Memorial garden for people killed by the Covid-19 virus is going to be created in the Harborough district

“We put up memorials and tributes to people killed in wars. And we are all fighting an invisible war against Covid-19”

Wednesday, 15th July 2020, 5:02 pm
An emotive memorial garden for people killed by the Covid-19 virus is going to be created at a crematorium in the Harborough district.

An emotive memorial garden for people killed by the Covid-19 virus is going to be created at a crematorium in the Harborough district.

The special heartwarming tribute will gradually take shape at Great Glen crematorium over the next few months.

A gleaming polished black granite stone will form the centrepiece of the stirring new memorial at the London Road facility.

Harvey Watson, who manages the site, said: “This is going to be very powerful and very emotional.

“The coronavirus has had a huge impact on just about every family in the land.

“Many thousands of people have died – and we are still suffering.”

He added: “We put up memorials and tributes to people killed in wars.

“And we are all fighting an invisible war against Covid-19.”

Harvey said the striking garden will become a new focal point at the three-year-old crematorium.

“People will be able to come here and remember their loved ones who have died throughout this crisis.

“The garden will hopefully give people a place of peace and quiet,” he said.

Harvey said they are also set to provide a picnic table as they create a comforting, reflective space for grieving families hit hardest by the deadly pandemic.

“We will have a stone monument surrounded by a colourful floral rainbow.

“The rainbow has come to symbolise our admiration and thanks for our hero NHS staff as well as being a colourful ray of hope for better days ahead,” said Harvey.

“Our rainbows will be created using the vibrant colours of begonias, petunias and geraniums.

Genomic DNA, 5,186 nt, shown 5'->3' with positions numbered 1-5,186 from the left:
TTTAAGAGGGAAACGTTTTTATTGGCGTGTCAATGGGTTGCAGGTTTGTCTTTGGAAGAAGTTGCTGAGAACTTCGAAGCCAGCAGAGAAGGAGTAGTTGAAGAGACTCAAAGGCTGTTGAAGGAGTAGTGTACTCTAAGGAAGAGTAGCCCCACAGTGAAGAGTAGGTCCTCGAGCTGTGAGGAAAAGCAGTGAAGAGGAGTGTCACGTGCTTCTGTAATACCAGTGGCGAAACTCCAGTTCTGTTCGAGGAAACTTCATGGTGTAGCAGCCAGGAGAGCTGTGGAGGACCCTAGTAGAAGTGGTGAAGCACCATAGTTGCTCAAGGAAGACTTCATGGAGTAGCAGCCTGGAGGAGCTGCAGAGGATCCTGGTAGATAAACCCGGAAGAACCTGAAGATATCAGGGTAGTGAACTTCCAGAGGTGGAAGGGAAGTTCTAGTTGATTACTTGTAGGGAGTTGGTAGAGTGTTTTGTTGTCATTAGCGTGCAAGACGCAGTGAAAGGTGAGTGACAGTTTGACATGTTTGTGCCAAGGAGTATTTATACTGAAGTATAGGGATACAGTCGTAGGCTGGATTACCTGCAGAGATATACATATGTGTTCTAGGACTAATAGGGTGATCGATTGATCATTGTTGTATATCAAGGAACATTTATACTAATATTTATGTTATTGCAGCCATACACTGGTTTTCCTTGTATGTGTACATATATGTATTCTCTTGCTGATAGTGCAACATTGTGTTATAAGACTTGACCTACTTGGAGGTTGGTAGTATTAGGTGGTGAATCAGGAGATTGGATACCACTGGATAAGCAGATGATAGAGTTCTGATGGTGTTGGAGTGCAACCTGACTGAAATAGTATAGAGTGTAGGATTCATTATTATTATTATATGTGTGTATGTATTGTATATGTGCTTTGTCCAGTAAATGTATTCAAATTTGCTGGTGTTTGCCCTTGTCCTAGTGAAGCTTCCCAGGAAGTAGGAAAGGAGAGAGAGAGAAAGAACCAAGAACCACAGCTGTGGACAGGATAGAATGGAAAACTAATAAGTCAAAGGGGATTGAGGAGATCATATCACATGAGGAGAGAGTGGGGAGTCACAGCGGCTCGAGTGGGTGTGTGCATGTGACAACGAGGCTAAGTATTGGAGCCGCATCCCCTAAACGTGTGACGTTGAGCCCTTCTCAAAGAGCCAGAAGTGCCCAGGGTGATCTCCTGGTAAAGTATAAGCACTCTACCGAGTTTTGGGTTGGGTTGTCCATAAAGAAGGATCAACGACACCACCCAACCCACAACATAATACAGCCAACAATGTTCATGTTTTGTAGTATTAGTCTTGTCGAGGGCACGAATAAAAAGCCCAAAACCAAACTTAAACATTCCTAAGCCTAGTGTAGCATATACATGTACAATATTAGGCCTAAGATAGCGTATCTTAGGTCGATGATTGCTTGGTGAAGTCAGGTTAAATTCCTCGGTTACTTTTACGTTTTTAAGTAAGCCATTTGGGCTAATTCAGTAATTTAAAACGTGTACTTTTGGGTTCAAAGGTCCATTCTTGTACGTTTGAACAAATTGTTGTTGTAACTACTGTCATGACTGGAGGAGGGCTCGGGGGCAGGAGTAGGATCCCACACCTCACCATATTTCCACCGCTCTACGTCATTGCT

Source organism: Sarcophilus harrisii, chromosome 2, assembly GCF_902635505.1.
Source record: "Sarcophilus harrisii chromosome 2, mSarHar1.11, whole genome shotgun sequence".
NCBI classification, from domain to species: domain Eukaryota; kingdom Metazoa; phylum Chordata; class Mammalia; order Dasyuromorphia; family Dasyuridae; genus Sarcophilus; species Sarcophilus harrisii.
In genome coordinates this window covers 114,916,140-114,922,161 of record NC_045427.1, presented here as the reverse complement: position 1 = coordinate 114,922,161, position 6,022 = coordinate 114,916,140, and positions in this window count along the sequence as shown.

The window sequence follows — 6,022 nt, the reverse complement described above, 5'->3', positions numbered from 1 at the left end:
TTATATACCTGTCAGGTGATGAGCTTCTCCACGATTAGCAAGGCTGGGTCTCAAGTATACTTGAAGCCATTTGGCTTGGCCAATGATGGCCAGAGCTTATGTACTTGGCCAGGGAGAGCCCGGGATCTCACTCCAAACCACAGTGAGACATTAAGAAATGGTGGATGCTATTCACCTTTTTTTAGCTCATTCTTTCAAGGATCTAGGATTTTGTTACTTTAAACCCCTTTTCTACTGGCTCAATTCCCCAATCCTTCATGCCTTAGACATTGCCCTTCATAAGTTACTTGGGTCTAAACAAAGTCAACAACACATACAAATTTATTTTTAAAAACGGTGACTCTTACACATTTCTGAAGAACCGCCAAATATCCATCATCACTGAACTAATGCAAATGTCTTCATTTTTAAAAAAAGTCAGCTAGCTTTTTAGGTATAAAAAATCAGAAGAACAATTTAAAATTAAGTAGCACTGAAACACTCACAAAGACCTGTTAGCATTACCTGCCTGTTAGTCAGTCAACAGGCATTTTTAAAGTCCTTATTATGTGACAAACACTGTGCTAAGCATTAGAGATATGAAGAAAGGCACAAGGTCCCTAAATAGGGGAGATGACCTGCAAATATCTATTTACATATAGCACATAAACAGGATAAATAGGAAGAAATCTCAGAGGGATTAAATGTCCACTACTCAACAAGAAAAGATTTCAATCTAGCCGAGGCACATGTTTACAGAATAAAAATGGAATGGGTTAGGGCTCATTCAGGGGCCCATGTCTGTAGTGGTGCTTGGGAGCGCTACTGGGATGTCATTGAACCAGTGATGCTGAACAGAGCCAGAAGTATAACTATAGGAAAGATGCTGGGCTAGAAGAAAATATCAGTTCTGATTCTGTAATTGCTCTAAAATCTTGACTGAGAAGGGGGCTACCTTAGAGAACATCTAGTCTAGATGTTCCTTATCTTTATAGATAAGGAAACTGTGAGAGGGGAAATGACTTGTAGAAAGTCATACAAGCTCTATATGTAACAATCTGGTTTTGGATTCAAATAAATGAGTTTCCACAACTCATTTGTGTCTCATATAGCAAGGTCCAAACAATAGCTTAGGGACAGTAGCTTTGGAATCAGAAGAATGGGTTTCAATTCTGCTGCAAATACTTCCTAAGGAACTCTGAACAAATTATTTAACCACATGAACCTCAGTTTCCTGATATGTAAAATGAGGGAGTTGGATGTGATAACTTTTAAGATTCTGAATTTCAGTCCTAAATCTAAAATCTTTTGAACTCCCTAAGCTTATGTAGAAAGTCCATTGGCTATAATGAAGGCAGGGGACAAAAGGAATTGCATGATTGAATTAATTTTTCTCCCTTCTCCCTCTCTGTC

“We have certainly been staging more funerals as a result of local people dying of the coronavirus.

“We can do up to 50 funerals a week but on average we carry out 35-40.

“Families, friends and loved ones who come here are all treated with the utmost empathy and sympathy.

“It’s particularly tough because we still have to enforce social distancing with no more than 20 people attending funerals.

“We have four staff here and they have been brilliant at such a challenging time because they have been affected too, of course, like the rest of us.”

The new memorial will be carved by stonemasons from Bristol-based Westerleigh Group, which operates the crematorium.

“It will be made off the site, brought in and set up.

“Work is expected to begin on the stone memorials in the autumn with garden landscaping taking place in the early spring of 2021.

“All being well the memorial garden will be completed and ready to visit by this time next year.

“They are being set up in all of our 34 sites across the UK,” said Harvey.

“We are proud that our crematorium enjoys close links with our local community - and we therefore thought it would be an appropriate gesture to create these permanent and lasting memorials.

“It will be a special place where people can remember and reflect on the loved ones they have lost.

“They can give thanks for the wonderful way that the NHS, key workers and whole communities pulled together during this unprecedented crisis.

“As this project progresses we will be reaching out to the local community to help shape and finalise our plans.”